As our advancing technology allows us to look deeper and deeper into space, and to do so with ever better resolution and detail, we continue to find other solar systems that contain planets. Scientists believe the planets we’ve found so far are a tiny percentage of how many are actually out there, so the optimistic amongst us believe that there simply must be alien life out there somewhere. But if there is, how many other civilizations might there be?
A very cool new interactive infographic has been posted by the BBC, which allows us to calculate several different estimates of how many alien civilizations might exist, both within our galaxy and within the universe. It begins with the Drake Equation, created in 1961 by astronomer Frank Drake to estimate how many “detectable civilizations” could exist in our galaxy. The Drake Equation’s estimates are the first option to use on the infographic, which walks you through each step of the math before arriving at a total: an estimated 18,750,00 communicating civilizations (broadcasting signals that we could theoretically detect) within the Milky Way, and a staggering 2,812,500,000 bn within the entire universe.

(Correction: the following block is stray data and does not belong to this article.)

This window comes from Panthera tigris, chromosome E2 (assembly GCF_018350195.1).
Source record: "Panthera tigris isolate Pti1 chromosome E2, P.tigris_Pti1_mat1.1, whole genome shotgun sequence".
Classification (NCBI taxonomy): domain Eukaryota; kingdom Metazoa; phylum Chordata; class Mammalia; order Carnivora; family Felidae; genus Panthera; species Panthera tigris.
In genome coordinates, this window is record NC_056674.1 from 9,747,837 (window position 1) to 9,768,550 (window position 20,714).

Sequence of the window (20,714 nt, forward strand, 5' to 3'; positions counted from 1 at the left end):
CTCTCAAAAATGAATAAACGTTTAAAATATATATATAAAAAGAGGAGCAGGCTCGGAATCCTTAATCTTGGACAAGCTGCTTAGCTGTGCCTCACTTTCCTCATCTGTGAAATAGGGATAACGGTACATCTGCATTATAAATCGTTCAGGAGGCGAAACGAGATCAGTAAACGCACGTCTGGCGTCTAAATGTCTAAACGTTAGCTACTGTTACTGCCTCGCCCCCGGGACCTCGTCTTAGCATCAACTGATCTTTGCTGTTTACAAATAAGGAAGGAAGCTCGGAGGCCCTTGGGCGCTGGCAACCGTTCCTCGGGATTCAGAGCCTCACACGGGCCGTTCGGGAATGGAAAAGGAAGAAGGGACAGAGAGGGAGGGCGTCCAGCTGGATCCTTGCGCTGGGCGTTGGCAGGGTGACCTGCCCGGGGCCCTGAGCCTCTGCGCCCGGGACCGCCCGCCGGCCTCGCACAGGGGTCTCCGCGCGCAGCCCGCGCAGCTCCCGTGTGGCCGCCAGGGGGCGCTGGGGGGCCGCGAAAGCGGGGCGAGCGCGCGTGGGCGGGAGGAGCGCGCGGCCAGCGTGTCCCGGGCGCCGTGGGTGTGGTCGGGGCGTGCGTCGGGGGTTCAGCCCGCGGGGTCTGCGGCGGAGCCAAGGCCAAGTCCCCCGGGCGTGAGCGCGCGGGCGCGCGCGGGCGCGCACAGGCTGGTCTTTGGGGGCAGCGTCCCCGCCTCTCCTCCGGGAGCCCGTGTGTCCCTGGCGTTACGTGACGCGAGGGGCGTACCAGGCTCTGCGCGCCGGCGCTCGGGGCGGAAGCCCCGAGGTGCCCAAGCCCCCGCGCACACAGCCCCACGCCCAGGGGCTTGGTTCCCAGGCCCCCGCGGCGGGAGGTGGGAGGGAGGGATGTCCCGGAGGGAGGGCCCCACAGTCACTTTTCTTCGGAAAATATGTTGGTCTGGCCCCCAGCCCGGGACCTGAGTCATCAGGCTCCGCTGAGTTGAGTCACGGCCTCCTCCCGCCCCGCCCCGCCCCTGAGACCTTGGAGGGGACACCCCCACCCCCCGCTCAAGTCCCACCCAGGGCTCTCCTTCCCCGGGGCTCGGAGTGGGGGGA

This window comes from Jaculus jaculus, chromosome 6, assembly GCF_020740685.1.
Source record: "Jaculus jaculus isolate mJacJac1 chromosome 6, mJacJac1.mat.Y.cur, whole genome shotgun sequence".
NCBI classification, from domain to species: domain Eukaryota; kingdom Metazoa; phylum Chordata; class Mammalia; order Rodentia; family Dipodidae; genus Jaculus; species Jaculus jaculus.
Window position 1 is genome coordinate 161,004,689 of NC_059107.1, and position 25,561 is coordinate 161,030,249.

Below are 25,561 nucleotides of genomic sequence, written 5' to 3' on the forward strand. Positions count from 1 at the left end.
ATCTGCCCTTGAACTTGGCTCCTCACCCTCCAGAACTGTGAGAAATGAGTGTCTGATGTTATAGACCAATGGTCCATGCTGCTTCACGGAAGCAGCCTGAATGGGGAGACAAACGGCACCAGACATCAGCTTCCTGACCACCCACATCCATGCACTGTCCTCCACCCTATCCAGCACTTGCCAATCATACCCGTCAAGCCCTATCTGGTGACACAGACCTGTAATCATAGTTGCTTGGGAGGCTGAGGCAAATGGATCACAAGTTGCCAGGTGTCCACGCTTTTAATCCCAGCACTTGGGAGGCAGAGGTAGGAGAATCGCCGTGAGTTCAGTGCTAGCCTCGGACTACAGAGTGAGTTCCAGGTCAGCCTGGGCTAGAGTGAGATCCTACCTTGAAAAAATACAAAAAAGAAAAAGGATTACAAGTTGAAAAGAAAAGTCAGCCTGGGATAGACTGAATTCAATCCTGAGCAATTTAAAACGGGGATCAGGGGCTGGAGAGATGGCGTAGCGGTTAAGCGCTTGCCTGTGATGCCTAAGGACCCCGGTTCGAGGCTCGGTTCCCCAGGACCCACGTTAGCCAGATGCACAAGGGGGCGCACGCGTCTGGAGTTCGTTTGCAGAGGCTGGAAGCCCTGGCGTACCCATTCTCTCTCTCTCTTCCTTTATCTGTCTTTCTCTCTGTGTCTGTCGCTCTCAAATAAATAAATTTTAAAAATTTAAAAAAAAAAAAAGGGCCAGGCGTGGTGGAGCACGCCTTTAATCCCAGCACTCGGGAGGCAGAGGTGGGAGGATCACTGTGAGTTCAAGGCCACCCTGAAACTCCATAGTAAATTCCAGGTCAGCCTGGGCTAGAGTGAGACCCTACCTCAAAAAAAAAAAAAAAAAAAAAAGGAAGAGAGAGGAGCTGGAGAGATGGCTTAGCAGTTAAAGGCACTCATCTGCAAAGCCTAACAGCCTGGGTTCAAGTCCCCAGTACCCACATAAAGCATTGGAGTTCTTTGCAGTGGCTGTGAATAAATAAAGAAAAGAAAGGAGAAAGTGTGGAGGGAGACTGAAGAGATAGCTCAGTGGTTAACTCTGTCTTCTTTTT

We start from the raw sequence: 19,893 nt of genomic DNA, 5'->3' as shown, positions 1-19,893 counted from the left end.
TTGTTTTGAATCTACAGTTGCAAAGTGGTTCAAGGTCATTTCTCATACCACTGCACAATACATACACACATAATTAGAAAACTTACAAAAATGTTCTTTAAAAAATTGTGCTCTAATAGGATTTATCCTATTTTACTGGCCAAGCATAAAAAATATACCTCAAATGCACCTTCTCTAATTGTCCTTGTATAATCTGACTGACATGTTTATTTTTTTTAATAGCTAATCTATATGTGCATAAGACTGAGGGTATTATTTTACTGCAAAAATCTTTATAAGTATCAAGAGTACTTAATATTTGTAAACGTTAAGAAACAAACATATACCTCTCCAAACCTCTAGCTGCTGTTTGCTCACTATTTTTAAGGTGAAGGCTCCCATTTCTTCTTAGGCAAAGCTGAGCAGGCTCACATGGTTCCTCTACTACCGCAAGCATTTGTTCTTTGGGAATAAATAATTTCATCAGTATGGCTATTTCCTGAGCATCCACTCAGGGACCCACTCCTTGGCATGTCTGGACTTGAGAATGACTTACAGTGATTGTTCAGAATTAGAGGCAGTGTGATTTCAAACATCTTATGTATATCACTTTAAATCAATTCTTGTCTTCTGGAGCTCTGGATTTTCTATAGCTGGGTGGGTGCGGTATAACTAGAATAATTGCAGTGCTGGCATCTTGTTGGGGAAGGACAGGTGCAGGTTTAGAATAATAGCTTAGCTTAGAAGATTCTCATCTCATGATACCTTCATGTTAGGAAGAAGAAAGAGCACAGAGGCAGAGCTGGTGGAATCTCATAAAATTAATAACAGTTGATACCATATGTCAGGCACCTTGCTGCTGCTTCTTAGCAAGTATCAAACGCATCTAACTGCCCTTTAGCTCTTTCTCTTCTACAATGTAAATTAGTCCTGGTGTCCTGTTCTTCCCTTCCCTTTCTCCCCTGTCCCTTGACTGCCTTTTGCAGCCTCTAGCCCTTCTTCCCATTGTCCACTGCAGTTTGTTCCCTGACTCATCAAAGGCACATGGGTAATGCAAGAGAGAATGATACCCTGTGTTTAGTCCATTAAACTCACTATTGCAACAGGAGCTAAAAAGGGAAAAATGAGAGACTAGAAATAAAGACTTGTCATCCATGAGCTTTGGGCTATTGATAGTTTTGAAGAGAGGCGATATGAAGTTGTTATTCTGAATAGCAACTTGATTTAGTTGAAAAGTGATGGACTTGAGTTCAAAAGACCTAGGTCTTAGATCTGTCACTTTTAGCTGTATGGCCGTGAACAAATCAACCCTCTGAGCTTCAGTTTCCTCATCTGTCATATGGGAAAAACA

The Drake Equation isn’t the only method available on the infographic, either. You can also select “lowest estimated values,” which assumes no other civilizations in our galaxy, but still estimates 15,000 other civilizations in the universe. You can also select “today’s optimistic estimate” (72,800 civilizations in our galaxy; 10,920,000 bn in the universe) or “today’s skeptical estimate” (1 communicating civilization in our galaxy; 78 bn in the universe).
Hopefully we’ll be able to live long enough to see this question answered. If we’re alone in the universe, it does seem an awful waste of space. Click here to see the infographic. You can change up the various variables to see how the estimates change.